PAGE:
Shallow, spring-fed and more than 4,000 acres large, Lake Panasoffkee offers a good amount of bass, bluegill and redear. Bass will be prolific around grassy areas both early and late in the day; try topwater lures and plastic worms as bait. Redear and bluegill will flee when they see a boat through the clear water, but patience will
be rewarded. A public boat ramp is available on C.R. 470 on the Outlet River.
Lake Tohopekaliga (Osceola)
Known to locals as Lake Toho, the 18,810-acre lake offers fish attractors for successful fishing. Largemouth bass are often found near Goblets Cove, Lanier Point, Brown's Point, and Little Grassy Island. Live and artificial bait should yield good catches, especially golden shiners and dark-colored plastic worms. Bluegill are especially prolific during the full moon. Sandy, vegetated areas pocked with small holes are signs of bedding; try live bait or small jigs.
A large, six-lane boat ramp with floating courtesy dock is available on Lakeshore Boulevard. A parking lot accommodates 84 cars, and restroom and picnic facilities are located on-site. Fishing from the pier and the bank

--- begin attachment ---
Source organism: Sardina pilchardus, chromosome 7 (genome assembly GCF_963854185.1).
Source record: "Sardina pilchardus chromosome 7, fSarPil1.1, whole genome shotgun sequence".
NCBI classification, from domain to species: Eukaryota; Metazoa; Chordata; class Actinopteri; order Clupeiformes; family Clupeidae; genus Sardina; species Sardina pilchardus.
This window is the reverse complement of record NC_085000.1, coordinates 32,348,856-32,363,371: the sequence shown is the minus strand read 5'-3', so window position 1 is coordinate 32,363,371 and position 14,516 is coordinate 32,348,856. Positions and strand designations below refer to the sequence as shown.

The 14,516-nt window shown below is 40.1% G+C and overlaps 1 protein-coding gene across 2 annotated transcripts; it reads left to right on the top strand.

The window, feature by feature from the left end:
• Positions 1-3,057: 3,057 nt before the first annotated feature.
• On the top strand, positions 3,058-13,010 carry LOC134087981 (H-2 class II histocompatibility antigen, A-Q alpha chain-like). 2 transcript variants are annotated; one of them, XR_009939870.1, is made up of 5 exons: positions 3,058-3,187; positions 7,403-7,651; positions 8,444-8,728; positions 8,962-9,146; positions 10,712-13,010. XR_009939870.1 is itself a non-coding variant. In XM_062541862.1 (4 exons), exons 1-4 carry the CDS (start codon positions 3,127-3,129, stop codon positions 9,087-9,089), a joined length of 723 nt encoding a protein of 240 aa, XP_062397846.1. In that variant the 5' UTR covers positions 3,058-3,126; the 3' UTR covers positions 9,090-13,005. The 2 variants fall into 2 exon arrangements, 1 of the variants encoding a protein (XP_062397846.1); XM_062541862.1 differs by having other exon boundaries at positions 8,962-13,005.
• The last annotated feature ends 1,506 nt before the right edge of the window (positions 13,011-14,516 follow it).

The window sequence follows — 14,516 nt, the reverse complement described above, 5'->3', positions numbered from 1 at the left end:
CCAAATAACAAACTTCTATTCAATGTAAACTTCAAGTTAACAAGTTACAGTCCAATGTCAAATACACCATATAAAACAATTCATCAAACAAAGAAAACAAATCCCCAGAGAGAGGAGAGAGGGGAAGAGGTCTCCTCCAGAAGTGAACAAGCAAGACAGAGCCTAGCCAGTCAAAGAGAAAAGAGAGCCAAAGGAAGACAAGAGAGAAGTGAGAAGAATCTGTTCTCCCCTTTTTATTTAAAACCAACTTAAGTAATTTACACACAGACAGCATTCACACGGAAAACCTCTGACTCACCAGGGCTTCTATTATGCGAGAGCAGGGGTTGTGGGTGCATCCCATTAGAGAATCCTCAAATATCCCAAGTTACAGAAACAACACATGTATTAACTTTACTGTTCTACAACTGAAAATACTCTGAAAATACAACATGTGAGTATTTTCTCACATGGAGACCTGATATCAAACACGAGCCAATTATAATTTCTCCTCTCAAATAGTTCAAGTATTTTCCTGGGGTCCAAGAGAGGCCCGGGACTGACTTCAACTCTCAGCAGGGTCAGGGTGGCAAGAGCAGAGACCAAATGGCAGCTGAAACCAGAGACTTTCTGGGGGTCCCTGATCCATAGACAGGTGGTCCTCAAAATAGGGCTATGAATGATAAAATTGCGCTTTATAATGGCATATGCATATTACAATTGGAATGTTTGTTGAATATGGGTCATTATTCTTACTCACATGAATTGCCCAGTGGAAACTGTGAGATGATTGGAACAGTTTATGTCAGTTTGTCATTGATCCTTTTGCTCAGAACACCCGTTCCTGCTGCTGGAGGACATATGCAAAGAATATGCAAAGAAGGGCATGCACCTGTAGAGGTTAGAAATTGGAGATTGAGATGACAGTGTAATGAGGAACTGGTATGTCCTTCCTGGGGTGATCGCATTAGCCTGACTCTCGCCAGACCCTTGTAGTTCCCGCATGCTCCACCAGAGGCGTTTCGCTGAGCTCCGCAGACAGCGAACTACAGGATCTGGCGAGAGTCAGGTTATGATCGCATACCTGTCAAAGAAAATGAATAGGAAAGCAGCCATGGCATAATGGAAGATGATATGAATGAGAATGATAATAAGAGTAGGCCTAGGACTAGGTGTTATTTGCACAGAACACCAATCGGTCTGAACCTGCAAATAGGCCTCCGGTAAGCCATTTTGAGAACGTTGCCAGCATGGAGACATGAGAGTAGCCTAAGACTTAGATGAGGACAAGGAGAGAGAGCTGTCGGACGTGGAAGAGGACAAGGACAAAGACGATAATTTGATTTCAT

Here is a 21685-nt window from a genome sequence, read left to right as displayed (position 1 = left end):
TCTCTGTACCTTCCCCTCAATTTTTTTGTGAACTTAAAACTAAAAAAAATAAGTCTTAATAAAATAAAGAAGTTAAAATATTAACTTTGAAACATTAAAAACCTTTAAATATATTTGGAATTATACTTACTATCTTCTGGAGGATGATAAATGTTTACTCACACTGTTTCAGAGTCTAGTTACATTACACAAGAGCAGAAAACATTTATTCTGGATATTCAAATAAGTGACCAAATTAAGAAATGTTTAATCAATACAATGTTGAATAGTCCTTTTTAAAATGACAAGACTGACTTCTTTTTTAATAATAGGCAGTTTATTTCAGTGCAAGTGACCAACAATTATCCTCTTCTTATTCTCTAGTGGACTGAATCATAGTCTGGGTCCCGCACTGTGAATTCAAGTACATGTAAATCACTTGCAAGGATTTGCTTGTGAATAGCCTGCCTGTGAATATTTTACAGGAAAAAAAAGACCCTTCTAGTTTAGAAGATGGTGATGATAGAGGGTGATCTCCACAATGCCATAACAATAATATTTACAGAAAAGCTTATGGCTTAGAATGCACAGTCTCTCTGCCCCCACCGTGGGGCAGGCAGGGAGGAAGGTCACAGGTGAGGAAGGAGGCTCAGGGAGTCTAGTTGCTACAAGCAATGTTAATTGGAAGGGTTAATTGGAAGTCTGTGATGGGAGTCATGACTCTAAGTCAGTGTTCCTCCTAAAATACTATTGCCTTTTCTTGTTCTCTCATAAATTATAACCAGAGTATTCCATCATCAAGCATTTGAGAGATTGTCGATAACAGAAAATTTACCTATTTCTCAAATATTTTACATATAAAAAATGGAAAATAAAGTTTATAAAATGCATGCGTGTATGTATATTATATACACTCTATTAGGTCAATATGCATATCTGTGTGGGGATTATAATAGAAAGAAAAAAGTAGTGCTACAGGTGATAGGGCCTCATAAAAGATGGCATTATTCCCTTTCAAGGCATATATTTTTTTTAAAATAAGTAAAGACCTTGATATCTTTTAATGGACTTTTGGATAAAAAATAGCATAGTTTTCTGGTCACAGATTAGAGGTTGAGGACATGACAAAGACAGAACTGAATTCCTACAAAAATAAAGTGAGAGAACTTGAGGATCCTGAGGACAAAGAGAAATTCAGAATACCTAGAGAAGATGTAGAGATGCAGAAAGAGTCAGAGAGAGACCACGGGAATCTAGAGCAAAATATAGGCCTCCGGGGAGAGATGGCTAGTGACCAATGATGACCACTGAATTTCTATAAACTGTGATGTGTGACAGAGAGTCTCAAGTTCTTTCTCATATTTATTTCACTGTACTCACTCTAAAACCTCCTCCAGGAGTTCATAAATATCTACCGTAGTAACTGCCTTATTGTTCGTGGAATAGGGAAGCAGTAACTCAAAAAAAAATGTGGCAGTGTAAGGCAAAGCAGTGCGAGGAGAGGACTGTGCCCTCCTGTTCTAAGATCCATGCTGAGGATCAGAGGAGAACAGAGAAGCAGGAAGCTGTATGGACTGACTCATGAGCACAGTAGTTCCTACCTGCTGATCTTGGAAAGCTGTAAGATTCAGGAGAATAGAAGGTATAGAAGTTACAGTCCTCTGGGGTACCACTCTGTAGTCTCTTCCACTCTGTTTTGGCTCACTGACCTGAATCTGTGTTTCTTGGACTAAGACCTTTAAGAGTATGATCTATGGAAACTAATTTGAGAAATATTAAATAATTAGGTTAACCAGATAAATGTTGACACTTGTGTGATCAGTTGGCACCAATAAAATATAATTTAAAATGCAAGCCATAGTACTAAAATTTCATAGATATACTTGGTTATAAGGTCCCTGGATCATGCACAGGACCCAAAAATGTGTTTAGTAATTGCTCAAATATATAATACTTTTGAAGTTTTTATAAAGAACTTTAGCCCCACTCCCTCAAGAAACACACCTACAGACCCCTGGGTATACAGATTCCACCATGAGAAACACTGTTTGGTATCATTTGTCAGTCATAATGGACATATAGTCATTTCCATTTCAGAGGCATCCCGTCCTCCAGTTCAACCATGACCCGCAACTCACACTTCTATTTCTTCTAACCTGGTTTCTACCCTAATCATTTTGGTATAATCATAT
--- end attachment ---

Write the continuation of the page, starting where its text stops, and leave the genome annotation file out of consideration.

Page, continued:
Lake Washington (Brevard)
At 4,362 acres, Washington is Brevard County's largest lake. Largemouth bass make up a good number of prime fishing; stick with crankbaits, spinnerbaits and live worms. Black crappie respond best to minnows and small jigs.
Lake Yale (Lake)
Largemouth bass fishing should be decent around vegetation; shiners, plastic worms, topwater plugs and spinnerbaits work well as bait. Bluegill and redear sunfish will be plentiful as spawning continues. Using worms, grass shrimp and crickets as bait near shoreline vegetation should bring in a good haul.
Boat ramps are available in Marsh Memorial Park and the north side of the lake. Marsh Memorial Park permits bank fishing.
Ocala Forest Lakes (Lake & Marion)
The 600 or so lakes in the Ocala National Forest should provide ample fishing opportunities. Bluegill and redear should spawn in shallow water near vegetation. Look for a honeycomb-like pattern of holes on the lake bottom. Worms and crickets work best as bait. Several restrictions exist for largemouth bass possession, so double-check with park rangers to avoid a violation.
There are a number of boat ramps in the forest, but low water levels may keep larger vessels from launching.